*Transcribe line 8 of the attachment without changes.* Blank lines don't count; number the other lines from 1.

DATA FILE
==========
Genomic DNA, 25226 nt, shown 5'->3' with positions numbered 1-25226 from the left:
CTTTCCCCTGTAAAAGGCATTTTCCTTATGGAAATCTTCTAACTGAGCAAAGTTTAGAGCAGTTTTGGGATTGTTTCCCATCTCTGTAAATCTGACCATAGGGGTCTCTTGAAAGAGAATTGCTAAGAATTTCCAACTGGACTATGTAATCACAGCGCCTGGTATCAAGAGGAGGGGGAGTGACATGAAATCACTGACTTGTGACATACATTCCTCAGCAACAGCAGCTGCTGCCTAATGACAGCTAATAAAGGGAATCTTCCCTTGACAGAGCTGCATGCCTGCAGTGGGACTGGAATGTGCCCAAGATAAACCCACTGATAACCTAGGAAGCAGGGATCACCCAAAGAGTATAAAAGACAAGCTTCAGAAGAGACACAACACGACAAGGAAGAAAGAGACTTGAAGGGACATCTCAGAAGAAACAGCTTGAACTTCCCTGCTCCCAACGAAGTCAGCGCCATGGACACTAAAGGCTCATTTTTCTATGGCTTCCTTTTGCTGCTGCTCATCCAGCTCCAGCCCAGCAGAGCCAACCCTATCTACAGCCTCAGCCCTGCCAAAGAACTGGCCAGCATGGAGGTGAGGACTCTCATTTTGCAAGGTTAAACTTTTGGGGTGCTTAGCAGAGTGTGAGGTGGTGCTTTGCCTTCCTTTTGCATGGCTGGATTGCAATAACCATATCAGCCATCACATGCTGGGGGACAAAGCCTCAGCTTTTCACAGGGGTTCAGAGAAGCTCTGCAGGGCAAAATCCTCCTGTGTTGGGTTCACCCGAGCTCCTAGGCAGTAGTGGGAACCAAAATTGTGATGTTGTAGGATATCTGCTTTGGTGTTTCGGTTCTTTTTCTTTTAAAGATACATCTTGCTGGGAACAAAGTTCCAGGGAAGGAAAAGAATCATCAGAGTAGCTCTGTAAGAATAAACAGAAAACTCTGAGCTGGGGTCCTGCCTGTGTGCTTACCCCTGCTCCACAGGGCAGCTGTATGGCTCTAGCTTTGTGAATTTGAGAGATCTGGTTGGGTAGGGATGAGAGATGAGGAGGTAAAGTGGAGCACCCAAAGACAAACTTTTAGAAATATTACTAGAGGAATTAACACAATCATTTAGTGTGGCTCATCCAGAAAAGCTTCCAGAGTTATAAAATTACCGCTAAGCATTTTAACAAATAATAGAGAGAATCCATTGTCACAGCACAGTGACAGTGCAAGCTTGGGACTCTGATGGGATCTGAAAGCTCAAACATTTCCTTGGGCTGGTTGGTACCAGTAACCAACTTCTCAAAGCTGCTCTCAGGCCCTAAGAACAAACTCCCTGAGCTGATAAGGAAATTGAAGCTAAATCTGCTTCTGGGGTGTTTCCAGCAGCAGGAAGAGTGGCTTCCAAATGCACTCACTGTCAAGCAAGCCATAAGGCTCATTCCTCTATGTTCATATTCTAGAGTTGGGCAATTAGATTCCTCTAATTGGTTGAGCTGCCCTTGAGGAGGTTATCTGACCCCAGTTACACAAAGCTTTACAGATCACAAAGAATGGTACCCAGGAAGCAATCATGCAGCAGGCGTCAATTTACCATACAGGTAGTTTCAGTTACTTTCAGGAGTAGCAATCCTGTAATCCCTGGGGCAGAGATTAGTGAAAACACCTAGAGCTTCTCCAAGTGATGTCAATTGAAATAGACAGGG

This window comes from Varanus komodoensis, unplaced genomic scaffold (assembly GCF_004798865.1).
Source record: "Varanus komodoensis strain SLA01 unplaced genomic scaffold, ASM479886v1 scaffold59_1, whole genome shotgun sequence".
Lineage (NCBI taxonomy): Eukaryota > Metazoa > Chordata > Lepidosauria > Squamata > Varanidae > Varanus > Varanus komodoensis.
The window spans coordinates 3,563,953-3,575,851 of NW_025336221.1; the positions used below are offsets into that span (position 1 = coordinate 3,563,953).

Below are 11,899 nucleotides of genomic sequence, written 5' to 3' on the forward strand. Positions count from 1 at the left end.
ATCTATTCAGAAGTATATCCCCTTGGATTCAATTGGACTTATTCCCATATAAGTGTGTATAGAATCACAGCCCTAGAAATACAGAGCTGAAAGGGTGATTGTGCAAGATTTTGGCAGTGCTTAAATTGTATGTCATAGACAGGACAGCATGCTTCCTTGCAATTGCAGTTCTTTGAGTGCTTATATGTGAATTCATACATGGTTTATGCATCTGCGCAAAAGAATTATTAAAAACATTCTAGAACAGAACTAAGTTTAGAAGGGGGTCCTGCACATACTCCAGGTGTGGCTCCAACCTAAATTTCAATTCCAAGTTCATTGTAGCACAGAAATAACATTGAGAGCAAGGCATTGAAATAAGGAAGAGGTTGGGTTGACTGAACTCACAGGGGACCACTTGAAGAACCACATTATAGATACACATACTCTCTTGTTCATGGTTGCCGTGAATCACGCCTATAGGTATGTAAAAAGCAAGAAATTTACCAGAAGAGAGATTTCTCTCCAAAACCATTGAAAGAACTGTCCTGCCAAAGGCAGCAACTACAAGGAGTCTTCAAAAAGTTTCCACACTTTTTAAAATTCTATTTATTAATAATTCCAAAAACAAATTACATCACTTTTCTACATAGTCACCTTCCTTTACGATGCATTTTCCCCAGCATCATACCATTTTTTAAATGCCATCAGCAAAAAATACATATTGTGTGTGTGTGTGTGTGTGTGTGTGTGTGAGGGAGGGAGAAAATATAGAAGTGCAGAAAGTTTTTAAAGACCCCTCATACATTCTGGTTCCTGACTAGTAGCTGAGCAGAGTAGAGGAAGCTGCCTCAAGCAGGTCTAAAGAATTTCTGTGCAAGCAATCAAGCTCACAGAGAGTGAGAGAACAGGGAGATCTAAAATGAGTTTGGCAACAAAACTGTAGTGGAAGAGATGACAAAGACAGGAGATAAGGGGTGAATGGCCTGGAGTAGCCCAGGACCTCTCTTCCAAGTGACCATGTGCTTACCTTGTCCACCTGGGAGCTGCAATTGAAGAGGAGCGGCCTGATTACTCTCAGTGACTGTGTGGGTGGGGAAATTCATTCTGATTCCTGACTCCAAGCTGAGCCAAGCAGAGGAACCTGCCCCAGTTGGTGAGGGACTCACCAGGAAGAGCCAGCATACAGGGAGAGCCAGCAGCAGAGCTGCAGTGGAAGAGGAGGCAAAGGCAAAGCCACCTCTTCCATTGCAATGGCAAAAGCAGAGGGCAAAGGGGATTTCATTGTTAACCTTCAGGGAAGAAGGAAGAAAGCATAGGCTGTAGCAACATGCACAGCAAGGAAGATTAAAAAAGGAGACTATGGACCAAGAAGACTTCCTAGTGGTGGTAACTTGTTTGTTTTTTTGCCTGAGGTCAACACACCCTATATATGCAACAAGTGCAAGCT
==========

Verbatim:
ATCTATTCAGAAGTATATCCCCTTGGATTCAATTGGACTTATTCCCATATAAGTGTGTATAGAATCACAGCCCTAGAAATACAGAGCTGAAAGGGTGATTGTGCAAGATTTTGGCAGTGCTTAAATTGTATGTCATAGACAGGACAGCATGCTTCCTTGCAATTGCAGTTCTTTGAGTGCTTATATGTGAATTCATACATGGTTTATGCATCTGCGCAAAAGAATTATTAAAAACATTCTAGAACAGAACTAAGTTTAGAAGGGGGTCCTGCACATACTCCAGGTGTGGCTCCAACCTAAATTTCAATTCCAAGTTCATTGTAGCACAGAAATAACATTGAGAGCAAGGCATTGAAATAAGGAAGAGGTTGGGTTGACTGAACTCACAGGGGACCACTTGAAGAACCACATTATAGATACACATACTCTCTTGTTCATGGTTGCCGTGAATCACGCCTATAGGTATGTAAAAAGCAAGAAATTTACCAGAAGAGAGATTTCTCTCCAAAACCATTGAAAGAACTGTCCTGCCAAAGGCAGCAACTACAAGGAGTCTTCAAAAAGTTTCCACACTTTTTAAAATTCTATTTATTAATAATTCCAAAAACAAATTACATCACTTTTCTACATAGTCACCTTCCTTTACGATGCATTTTCCCCAGCATCATACCATTTTTTAAATGCCATCAGCAAAAAATACATATTGTGTGTGTGTGTGTGTGTGTGTGTGTGTGAGGGAGGGAGAAAATATAGAAGTGCAGAAAGTTTTTAAAGACCCCTCATACATTCTGGTTCCTGACTAGTAGCTGAGCAGAGTAGAGGAAGCTGCCTCAAGCAGGTCTAAAGAATTTCTGTGCAAGCAATCAAGCTCACAGAGAGTGAGAGAACAGGGAGATCTAAAATGAGTTTGGCAACAAAACTGTAGTGGAAGAGATGACAAAGACAGGAGATAAGGGGTGAATGGCCTGGAGTAGCCCAGGACCTCTCTTCCAAGTGACCATGTGCTTACCTTGTCCACCTGGGAGCTGCAATTGAAGAGGAGCGGCCTGATTACTCTCAGTGACTGTGTGGGTGGGGAAATTCATTCTGATTCCTGACTCCAAGCTGAGCCAAGCAGAGGAACCTGCCCCAGTTGGTGAGGGACTCACCAGGAAGAGCCAGCATACAGGGAGAGCCAGCAGCAGAGCTGCAGTGGAAGAGGAGGCAAAGGCAAAGCCACCTCTTCCATTGCAATGGCAAAAGCAGAGGGCAAAGGGGATTTCATTGTTAACCTTCAGGGAAGAAGGAAGAAAGCATAGGCTGTAGCAACATGCACAGCAAGGAAGATTAAAAAAGGAGACTATGGACCAAGAAGACTTCCTAGTGGTGGTAACTTGTTTGTTTTTTTGCCTGAGGTCAACACACCCTATATATGCAACAAGTGCAAGCT